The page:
Polygeneration systems in buildings

Adrian Pugsley, A Zacharopoulos, Daniel Chemisana

Research output: Chapter in Book/Report/Conference proceedingChapterpeer-review

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This chapter examines polygeneration systems in buildings with a primary focus on emerging approaches that address the growing Net Zero and Positive Energy building agendas. The built environment must rapidly move toward improved energy efficiency, increased penetration of renewable energy technologies, and elimination of fossil fuel use to address the climate crisis and ensure sustainable use of global natural resources. Despite technical and market advances in renewable energy systems and legislative efforts around the world to decarbonize, we remain heavily reliant on fossil fuels to meet the heating, cooling, and electricity needs of our buildings. Throughout history, polygeneration concepts have been used (in one form or another) to serve the energy needs of buildings and their occupants. A hearth fire in a Neolithic hut can be considered a very basic fuel combustion polygeneration device given that it produces thermal energy, light, and induced ventilation airflows. Likewise, a south-facing glazed window in a medieval European castle can be considered a very basic solar polygeneration device that provides daylighting and space heating. Modern polygeneration systems such as combined heat and power (CHP) plants, combined cooling, heating, and power (CCHP) systems, and building-integrated photovoltaic-thermal (BIPV/T) devices serve the additional energy demands of modern buildings, including motive power, electricity, and cooling, but are correspondingly more complex and costly. Fuel-based polygeneration requires a solid, liquid, or gaseous fuel input, whereas solar-based polygeneration is driven entirely by sunlight. Most fuel-based and solar-based approaches produce heat that can be used for space heating, for domestic hot water production, to induce ventilation via thermosiphonic airflows, or to produce cooling via sorption processes. In addition to the heat output, fuel combustion polygeneration produces motive power which can, in turn, drive electricity generators or vapor compression chillers. Solar photovoltaic and fuel cell polygeneration produces electricity as the primary output, in tandem with either heat or light (or both) as a secondary output.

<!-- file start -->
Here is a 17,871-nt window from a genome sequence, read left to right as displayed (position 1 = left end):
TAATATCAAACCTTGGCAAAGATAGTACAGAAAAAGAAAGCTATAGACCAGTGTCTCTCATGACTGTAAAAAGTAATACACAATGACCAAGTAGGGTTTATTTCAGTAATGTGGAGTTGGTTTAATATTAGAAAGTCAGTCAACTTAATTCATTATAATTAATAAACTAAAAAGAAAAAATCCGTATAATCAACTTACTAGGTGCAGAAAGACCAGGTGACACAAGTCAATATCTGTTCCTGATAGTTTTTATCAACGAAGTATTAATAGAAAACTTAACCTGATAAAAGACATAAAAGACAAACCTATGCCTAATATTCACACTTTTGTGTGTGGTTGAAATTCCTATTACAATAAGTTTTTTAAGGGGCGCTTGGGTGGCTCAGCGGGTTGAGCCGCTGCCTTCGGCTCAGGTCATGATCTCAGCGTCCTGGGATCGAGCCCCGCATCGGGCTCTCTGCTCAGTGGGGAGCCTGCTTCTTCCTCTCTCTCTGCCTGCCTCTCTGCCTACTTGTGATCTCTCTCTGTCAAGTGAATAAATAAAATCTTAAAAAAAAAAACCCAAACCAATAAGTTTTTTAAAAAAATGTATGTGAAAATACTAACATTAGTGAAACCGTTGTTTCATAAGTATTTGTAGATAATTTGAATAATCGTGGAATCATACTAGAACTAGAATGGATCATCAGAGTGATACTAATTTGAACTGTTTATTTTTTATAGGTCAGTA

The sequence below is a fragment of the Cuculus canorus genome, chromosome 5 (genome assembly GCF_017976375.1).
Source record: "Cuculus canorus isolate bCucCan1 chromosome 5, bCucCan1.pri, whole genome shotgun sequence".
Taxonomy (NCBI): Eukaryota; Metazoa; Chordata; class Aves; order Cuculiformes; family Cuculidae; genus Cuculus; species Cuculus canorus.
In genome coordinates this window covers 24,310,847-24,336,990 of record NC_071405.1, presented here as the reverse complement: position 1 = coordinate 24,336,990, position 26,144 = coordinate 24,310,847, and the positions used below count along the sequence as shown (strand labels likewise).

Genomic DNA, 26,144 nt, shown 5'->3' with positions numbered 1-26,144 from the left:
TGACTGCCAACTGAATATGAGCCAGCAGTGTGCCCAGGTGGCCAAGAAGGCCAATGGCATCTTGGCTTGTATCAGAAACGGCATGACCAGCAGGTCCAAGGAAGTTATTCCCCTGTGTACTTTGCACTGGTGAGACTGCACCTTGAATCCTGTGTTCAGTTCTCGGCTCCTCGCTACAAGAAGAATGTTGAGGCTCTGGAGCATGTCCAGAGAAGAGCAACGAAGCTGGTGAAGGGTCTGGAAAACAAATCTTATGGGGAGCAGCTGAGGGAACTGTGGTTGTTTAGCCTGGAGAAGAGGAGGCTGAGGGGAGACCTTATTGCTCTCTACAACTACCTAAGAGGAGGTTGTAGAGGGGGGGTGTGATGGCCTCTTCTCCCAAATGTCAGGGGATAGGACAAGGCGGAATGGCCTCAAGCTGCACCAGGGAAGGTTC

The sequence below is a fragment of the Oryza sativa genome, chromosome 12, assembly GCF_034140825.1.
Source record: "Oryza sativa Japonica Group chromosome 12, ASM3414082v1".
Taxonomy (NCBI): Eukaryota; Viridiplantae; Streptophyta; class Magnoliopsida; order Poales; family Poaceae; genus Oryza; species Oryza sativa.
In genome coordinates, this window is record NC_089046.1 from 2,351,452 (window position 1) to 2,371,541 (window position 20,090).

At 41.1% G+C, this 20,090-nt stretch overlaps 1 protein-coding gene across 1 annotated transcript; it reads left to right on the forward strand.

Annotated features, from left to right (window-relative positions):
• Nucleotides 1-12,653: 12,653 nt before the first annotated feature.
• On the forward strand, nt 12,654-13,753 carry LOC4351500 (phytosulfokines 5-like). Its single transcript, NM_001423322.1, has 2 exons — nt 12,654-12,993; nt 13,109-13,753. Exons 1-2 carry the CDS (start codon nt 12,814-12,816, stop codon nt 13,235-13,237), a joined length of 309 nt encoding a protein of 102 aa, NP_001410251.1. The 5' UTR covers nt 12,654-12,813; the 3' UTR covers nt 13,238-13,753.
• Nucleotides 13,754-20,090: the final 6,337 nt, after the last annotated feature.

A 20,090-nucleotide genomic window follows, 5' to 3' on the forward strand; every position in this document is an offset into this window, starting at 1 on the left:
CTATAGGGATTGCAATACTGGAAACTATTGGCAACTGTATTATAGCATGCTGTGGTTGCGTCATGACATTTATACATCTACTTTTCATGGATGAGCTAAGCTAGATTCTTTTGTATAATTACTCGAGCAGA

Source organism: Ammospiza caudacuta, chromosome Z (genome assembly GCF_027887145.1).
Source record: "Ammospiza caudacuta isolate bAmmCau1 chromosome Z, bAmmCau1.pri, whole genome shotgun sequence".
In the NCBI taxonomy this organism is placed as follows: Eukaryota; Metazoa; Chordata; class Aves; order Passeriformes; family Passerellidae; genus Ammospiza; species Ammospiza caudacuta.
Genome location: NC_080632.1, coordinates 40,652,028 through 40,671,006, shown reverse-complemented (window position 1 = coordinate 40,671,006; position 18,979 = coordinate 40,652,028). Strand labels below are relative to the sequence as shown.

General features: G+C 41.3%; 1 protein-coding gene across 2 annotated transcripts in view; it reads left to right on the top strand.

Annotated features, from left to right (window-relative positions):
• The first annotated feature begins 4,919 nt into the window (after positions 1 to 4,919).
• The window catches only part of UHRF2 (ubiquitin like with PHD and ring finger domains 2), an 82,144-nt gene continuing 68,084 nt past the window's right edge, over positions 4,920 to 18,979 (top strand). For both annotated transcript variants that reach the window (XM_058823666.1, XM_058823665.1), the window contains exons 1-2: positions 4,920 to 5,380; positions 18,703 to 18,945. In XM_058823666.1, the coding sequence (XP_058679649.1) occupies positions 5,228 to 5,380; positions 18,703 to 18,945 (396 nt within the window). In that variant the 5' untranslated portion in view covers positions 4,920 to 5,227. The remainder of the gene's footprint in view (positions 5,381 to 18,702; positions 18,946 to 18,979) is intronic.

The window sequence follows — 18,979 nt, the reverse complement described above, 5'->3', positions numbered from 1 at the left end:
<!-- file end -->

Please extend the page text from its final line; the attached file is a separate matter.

Original languageEnglish
Title of host publicationPolygeneration Systems
Subtitle of host publicationDesign, Processes and Technologies
EditorsFrancesco Calise
PublisherElsevier Ltd
Number of pages58
ISBN (Electronic)978-0-12-820625-6
Publication statusPublished (in print/issue) - 23 Sept 2021


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